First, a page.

Sunday, January 26, 2020

Do I have a product here?

Sometimes I chat with people who are interested in starting a side business, or even leaving their $dayjob. That can be a really rewarding option if you’ve got the opportunity. Of course, there’s nothing wrong with not doing it! Some people simply don’t want to run a small business along with doing the value-adding work which brings in the money.

But if you’re willing to take on being your own boss, how should you evaluate if you’ve got a product that can float that business? Let’s work through a system for finding that answer.

Step one: Give yourself an hour per day over a week or two to do some research. You’ve got a blank sheet of paper and an idea, so let’s do some calculations and see if they can pencil out.

  • What would it cost to pursue the idea?  Do you need tools? material? People? Do you have to get certifications or build up a reputation before you can get those things? What does it cost in money and time to get to the point where you can start? What does it cost to continue operating once you start?
  • How much money must you make by what time to make it worth pursuing? Do you understand your budget? Have you considered what could be reduced and what is non-negotiable? Be honest here, if your minimum bar for quality of life requires excellent espresso every day, don’t budget for a can of Medaglia d’Oro.
  • Can you identify champions who will use your idea, gatekeepers who will allow it, buyers who will pay for it, and budget that exists today? This model is commonly used in business-to-business enterprise sales, but it’s not bad for considering any product transaction. Even if these roles are only different voices in a single consumer’s head, they will absolutely play out their functions. Consider your own purchase of a game: does your internal champion want the experience of playing it, does your internal gatekeeper approve (“what would my friends and family say”), and can you afford to buy it?

Step two: Assuming all of that pencil work comes out with a positive answer, you’re looking at refinements. Now it’s most interesting to consider: how much time will it take to prove or disprove that back-of-envelope estimate? Can you take a vacation from $dayjob and spend it on this idea? Hint: if that sounds terrible, you’re probably not going to like being your own boss. This part may be really tough because you’re going to need to validate your assumptions: talking to salespeople for quotes, talking to prospects, perhaps even asking your friends and relatives to invest. If you haven’t sold before, this is where you start learning, because if you can’t sell your idea to a friendly audience you’re certainly going to face some struggles with the outside world. In some software opportunities, it’s also necessary to ask: do you truly understand the technology that you intend to use? Do you need to spend part of this time learning to prototype your solution? Some people do very well in classes or seminars. Personally, I’d buy a stack of books and disconnect for a couple of weeks. Either is more weekends or PTO time from $dayjob.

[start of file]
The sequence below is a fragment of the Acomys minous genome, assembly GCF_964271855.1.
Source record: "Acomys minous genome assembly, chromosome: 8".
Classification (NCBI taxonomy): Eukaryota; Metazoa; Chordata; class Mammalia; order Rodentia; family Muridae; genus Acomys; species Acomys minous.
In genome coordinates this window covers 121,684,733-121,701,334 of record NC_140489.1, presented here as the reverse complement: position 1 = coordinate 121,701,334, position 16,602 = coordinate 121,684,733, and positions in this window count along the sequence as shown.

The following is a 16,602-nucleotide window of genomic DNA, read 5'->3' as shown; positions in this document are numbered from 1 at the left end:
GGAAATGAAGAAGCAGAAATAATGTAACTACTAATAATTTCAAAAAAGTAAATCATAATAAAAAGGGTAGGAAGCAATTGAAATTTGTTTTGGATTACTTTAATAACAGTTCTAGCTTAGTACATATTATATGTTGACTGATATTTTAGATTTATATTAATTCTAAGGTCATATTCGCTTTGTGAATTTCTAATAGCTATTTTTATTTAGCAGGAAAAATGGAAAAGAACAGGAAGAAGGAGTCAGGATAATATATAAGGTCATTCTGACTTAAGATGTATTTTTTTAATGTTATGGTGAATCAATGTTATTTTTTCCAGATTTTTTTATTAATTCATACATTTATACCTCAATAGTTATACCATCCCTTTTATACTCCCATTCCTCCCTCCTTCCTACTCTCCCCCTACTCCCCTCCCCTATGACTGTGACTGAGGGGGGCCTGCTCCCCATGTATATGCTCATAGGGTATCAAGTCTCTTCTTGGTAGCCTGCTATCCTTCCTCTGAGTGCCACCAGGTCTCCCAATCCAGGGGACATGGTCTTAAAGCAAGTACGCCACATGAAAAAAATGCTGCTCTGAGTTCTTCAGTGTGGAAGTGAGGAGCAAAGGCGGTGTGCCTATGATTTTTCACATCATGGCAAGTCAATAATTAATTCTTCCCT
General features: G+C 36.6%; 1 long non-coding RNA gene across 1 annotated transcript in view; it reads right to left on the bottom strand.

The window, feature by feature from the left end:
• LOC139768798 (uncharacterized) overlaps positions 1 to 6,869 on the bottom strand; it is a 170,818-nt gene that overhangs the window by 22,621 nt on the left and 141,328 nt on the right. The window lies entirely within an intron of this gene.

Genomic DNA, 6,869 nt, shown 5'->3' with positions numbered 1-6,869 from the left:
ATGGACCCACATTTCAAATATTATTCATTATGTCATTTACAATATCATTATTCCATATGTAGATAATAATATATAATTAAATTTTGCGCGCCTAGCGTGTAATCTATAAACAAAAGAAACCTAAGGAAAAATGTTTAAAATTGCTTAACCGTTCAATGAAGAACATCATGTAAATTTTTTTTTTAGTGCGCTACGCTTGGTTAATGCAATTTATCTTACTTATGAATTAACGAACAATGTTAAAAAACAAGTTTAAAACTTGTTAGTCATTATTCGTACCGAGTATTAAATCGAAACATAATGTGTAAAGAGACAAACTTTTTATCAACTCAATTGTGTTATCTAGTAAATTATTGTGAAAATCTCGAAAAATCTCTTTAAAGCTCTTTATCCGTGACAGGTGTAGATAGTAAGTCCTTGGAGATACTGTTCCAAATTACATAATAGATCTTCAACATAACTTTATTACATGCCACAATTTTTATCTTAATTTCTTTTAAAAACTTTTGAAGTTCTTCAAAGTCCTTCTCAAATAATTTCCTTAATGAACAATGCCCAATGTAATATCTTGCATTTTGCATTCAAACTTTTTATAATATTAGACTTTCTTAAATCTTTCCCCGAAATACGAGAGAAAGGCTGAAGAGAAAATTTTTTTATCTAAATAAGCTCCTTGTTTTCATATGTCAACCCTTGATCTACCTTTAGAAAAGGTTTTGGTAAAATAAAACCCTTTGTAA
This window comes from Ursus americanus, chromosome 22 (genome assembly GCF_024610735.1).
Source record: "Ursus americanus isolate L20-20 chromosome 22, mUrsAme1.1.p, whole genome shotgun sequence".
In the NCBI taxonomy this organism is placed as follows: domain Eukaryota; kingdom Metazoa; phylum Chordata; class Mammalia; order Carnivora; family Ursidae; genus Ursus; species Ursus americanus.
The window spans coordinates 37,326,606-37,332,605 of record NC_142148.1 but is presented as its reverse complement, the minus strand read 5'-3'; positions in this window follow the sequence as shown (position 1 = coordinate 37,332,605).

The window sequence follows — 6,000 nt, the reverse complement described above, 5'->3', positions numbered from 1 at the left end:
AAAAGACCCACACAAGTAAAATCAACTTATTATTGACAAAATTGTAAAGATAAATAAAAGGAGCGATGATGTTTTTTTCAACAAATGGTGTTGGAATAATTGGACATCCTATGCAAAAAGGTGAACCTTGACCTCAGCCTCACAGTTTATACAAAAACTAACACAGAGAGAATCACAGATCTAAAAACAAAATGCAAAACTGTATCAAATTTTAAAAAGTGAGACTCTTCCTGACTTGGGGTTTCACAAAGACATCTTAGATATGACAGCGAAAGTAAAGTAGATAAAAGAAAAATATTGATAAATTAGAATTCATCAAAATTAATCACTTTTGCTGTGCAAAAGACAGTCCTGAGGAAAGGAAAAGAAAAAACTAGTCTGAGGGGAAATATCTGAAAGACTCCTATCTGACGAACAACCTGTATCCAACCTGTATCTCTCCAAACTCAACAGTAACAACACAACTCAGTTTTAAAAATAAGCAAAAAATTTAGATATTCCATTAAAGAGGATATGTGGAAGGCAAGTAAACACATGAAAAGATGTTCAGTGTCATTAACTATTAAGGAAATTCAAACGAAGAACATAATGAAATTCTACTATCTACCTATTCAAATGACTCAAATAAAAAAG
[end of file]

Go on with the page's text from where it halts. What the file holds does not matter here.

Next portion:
Step three: If you’re now properly convinced you’ve got a product opportunity... how do you get from where you are now to where you want to be? How much money do you need to save? Are there trigger events or red flags you’re watching for? Now that you’re looking for the moment where you can commit to your new venture, you’re going to face additional stress from $dayjob, so keep an eye on mental and physical health.

Tuesday, January 14, 2020

Product Management Internships

An engineering internship program typically runs 6 to 12 weeks, often as a group exercise. Interns join scrums, 2-5 interns (generally 3), where there was a known deliverable on a topic of interest. They would experience the corporate version of their classes: understanding problems, sprinting to solutions, and presenting to the team on progress.